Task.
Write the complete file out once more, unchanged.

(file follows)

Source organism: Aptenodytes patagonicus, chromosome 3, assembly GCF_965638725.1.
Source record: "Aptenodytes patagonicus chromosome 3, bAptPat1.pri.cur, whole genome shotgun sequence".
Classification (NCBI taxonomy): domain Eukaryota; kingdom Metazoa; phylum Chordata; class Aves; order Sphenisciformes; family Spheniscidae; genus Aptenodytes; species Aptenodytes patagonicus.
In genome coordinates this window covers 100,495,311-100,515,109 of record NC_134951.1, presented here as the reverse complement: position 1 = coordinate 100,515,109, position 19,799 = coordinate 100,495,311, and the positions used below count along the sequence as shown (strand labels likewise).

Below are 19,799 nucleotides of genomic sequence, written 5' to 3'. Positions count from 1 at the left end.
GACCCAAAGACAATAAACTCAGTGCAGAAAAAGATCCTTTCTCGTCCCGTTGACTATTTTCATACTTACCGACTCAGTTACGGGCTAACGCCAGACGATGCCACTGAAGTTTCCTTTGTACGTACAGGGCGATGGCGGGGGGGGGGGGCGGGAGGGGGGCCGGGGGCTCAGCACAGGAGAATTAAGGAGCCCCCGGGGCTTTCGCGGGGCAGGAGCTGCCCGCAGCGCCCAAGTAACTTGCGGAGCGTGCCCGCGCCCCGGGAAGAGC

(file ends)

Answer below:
Source organism: Aptenodytes patagonicus, chromosome 3, assembly GCF_965638725.1.
Source record: "Aptenodytes patagonicus chromosome 3, bAptPat1.pri.cur, whole genome shotgun sequence".
Classification (NCBI taxonomy): domain Eukaryota; kingdom Metazoa; phylum Chordata; class Aves; order Sphenisciformes; family Spheniscidae; genus Aptenodytes; species Aptenodytes patagonicus.
In genome coordinates this window covers 100,495,311-100,515,109 of record NC_134951.1, presented here as the reverse complement: position 1 = coordinate 100,515,109, position 19,799 = coordinate 100,495,311, and the positions used below count along the sequence as shown (strand labels likewise).

Below are 19,799 nucleotides of genomic sequence, written 5' to 3'. Positions count from 1 at the left end.
GACCCAAAGACAATAAACTCAGTGCAGAAAAAGATCCTTTCTCGTCCCGTTGACTATTTTCATACTTACCGACTCAGTTACGGGCTAACGCCAGACGATGCCACTGAAGTTTCCTTTGTACGTACAGGGCGATGGCGGGGGGGGGGGGCGGGAGGGGGGCCGGGGGCTCAGCACAGGAGAATTAAGGAGCCCCCGGGGCTTTCGCGGGGCAGGAGCTGCCCGCAGCGCCCAAGTAACTTGCGGAGCGTGCCCGCGCCCCGGGAAGAGC